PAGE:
Studies of mechanisms in the brain that allow complicated things to happen in a coordinated fashion have produced some of the most spectacular discoveries in neuroscience. This book provides eloquent support for the idea that spontaneous neuron activity, far from being mere noise, is actually the source of our cognitive abilities. It takes a fresh look at the co-evolution of structure and function in the mammalian brain, illustrating how self-emerged oscillatory timing is the brains fundamental organizer of neuronal information. The small world-like connectivity of the cerebral cortex allows for global computation on multiple spatial and temporal scales. The perpetual interactions among the multiple network oscillators keep cortical systems in a highly sensitive metastable state and provide energy-efficient synchronizing mechanisms via weak links.
In a sequence of cycles, Gyorgy Buzsaki guides the reader from the physics of oscillations through neuronal assembly organization to complex cognitive processing and memory storage. His clear, fluid writing accessible to any reader with some scientific knowledge is supplemented by extensive footnotes and references that make it just as gratifying and instructive a read for the specialist. The coherent view of a single author who has been at the forefront of research in this exciting field, this volume is essential reading for anyone interested in our rapidly evolving understanding of the brain.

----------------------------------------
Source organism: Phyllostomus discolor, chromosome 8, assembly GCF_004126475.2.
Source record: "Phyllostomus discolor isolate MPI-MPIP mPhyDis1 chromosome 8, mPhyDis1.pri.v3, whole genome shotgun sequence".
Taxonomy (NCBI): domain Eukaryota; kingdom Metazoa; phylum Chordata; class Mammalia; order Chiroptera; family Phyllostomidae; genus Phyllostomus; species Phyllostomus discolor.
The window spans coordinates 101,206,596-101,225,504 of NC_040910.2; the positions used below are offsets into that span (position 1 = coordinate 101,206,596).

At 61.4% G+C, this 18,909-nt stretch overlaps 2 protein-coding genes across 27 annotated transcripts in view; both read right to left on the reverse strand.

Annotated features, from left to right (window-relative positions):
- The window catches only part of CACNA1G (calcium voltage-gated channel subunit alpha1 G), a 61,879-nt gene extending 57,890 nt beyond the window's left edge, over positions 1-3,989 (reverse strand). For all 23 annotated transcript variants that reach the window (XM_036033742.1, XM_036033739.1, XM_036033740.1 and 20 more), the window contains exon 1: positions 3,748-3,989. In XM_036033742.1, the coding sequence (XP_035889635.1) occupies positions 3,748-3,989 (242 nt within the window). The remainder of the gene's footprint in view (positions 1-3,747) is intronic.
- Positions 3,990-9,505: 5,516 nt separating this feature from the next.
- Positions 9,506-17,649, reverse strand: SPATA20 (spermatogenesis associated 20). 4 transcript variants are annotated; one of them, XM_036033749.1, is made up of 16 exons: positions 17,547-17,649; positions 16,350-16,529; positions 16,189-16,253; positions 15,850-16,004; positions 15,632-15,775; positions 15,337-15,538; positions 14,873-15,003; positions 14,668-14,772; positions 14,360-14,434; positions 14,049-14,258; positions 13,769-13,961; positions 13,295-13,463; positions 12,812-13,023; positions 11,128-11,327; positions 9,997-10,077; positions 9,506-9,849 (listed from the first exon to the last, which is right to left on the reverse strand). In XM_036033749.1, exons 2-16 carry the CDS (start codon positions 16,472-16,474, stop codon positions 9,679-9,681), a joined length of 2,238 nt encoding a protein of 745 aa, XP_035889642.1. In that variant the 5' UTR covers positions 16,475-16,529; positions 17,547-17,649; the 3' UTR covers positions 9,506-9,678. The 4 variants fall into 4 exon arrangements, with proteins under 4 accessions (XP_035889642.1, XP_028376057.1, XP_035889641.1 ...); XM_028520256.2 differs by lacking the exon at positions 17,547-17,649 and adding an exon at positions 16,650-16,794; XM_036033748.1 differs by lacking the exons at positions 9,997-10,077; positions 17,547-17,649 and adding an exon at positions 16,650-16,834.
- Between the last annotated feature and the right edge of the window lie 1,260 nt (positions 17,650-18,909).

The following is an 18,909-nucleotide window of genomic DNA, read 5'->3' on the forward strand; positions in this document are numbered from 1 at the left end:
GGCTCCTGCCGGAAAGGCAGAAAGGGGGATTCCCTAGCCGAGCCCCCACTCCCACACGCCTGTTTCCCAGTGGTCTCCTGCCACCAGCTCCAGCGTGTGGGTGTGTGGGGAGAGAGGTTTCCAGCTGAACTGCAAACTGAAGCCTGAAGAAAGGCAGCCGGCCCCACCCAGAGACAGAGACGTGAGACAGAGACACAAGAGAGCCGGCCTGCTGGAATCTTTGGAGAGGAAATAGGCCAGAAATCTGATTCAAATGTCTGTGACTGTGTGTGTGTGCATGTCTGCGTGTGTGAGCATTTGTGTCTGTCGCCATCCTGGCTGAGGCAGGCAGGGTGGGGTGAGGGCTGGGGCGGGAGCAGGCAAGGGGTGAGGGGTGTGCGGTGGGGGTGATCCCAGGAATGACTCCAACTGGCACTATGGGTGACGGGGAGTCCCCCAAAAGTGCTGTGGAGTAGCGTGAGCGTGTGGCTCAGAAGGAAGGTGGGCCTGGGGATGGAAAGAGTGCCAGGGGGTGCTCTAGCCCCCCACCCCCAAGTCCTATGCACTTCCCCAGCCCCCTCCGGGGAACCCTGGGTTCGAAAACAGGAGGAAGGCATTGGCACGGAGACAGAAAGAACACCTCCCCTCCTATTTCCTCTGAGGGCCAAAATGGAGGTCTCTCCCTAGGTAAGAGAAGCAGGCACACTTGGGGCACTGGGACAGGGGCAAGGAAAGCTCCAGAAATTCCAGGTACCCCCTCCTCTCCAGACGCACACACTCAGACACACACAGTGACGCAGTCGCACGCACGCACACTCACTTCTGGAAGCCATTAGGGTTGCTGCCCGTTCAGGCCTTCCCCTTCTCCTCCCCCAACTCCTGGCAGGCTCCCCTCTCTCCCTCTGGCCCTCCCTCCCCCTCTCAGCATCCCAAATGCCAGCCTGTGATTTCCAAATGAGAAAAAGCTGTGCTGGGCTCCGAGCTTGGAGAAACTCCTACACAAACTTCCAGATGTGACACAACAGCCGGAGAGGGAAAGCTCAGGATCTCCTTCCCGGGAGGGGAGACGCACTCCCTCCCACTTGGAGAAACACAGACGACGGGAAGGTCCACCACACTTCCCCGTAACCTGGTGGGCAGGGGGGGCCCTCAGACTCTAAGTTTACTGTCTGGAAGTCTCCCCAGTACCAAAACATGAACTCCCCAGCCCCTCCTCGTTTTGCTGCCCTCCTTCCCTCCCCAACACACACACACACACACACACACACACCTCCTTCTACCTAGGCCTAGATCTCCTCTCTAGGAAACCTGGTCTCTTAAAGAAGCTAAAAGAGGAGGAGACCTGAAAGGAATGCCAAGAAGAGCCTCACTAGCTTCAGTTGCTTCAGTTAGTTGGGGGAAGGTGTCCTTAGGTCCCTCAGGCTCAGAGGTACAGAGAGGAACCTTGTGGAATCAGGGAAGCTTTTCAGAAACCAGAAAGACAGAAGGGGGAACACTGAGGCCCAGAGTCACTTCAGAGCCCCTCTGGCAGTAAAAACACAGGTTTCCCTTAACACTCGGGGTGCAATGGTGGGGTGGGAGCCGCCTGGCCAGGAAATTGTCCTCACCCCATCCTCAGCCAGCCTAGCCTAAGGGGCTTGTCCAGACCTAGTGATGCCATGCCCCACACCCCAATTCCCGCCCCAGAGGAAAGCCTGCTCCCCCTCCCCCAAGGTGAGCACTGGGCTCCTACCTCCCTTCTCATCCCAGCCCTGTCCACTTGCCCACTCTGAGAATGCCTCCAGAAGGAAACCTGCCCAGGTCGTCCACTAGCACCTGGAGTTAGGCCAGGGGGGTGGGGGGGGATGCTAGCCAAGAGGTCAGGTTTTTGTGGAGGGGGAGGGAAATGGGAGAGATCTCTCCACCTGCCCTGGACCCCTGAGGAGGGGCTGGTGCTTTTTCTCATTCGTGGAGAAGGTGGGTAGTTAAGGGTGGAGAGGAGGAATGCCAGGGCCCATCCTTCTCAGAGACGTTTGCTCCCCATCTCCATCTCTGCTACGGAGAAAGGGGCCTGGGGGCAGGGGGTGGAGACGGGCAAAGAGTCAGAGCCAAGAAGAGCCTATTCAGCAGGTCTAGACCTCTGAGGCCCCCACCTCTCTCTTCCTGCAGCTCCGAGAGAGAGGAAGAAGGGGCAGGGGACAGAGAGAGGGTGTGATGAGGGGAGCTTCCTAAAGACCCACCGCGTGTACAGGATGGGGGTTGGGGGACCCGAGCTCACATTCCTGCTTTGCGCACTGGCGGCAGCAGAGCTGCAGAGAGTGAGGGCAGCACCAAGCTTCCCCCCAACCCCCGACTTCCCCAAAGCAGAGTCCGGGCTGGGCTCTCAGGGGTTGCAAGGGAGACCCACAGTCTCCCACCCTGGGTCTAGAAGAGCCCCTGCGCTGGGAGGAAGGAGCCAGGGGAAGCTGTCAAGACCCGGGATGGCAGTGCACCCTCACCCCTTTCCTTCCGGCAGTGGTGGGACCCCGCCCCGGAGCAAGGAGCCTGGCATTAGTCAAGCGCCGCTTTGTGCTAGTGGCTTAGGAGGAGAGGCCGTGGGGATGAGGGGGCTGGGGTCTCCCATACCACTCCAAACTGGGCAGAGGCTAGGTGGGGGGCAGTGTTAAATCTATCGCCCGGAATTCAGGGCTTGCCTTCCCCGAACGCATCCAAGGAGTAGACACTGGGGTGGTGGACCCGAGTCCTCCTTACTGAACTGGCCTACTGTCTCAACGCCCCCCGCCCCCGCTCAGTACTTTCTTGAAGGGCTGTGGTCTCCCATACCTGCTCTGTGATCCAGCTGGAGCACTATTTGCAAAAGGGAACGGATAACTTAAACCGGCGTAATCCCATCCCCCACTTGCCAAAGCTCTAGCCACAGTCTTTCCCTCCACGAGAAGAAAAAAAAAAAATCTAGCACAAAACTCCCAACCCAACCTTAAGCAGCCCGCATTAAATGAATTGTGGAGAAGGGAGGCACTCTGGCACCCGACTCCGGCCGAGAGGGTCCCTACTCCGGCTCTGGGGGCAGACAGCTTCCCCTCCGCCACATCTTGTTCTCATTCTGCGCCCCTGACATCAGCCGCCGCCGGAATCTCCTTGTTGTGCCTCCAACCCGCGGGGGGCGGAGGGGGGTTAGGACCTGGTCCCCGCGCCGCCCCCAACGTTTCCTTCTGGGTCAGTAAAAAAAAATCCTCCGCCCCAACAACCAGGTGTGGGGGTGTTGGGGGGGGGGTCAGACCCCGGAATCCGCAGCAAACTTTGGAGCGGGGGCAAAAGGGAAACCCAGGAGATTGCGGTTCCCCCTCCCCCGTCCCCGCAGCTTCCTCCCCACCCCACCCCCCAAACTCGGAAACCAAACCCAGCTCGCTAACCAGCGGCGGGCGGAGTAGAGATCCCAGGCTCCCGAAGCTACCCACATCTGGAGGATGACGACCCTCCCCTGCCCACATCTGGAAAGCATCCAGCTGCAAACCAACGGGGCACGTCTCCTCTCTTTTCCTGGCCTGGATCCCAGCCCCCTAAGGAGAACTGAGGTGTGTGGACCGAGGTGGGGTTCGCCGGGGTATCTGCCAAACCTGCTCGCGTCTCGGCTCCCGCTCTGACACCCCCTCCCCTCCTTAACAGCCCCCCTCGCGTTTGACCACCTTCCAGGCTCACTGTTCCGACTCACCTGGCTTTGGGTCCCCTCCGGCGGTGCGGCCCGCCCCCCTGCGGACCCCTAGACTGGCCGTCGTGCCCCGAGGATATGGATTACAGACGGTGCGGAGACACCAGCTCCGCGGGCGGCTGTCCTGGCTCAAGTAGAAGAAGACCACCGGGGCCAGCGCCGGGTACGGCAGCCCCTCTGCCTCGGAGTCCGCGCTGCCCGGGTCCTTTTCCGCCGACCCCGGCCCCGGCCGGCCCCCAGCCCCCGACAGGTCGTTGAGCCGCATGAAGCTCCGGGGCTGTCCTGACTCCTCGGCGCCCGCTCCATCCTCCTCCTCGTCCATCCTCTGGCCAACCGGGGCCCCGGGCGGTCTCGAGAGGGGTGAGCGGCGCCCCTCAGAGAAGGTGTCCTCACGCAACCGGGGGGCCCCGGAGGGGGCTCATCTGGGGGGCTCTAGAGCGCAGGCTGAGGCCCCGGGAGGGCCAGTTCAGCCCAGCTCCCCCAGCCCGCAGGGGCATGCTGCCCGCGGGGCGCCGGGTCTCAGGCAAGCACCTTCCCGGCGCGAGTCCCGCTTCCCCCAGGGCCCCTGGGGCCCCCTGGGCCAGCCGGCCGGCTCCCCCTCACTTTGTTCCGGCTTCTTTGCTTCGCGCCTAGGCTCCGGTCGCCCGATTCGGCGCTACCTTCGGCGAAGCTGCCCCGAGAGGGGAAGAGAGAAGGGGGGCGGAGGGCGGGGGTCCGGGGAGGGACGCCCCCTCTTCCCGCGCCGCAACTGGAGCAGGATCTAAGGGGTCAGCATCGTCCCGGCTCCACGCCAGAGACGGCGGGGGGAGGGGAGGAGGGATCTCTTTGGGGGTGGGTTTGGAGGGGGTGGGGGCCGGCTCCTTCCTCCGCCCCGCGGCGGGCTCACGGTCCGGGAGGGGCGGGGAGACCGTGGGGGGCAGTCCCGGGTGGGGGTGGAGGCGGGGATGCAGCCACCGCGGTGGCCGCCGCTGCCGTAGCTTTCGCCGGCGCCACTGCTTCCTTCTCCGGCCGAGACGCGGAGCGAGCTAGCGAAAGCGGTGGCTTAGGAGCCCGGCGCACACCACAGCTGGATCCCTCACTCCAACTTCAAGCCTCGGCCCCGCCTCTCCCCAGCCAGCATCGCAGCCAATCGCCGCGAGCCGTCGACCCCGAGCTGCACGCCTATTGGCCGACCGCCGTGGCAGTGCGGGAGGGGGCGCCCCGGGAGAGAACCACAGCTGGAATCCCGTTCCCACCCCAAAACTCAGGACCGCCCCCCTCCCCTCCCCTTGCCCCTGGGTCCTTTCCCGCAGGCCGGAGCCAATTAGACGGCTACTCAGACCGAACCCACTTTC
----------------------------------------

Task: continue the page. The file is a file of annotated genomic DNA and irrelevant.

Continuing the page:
This book brings together leading investigators who represent various aspects of brain dynamics with the goal of presenting state-of-the-art current progress and address future developments. The individual chapters cover several fascinating facets of contemporary neuroscience from elementary computation of neurons, mesoscopic network oscillations, internally generated assembly sequences in the service of cognition, large-scale neuronal interactions within and across systems, the impact of sleep on cognition, memory, motor-sensory integration, spatial navigation, large-scale computation and consciousness. Each of these topics require appropriate levels of analyses with sufficiently high temporal and spatial resolution of neuronal activity in both local and global networks, supplemented by models and theories to explain how different levels of brain dynamics interact with each other and how the failure of such interactions results in neurologic and mental disease. While such complex questions cannot be answered exhaustively by a dozen or so chapters, this volume offers a nice synthesis of current thinking and work-in-progress on micro-, meso- and macro- dynamics of the brain.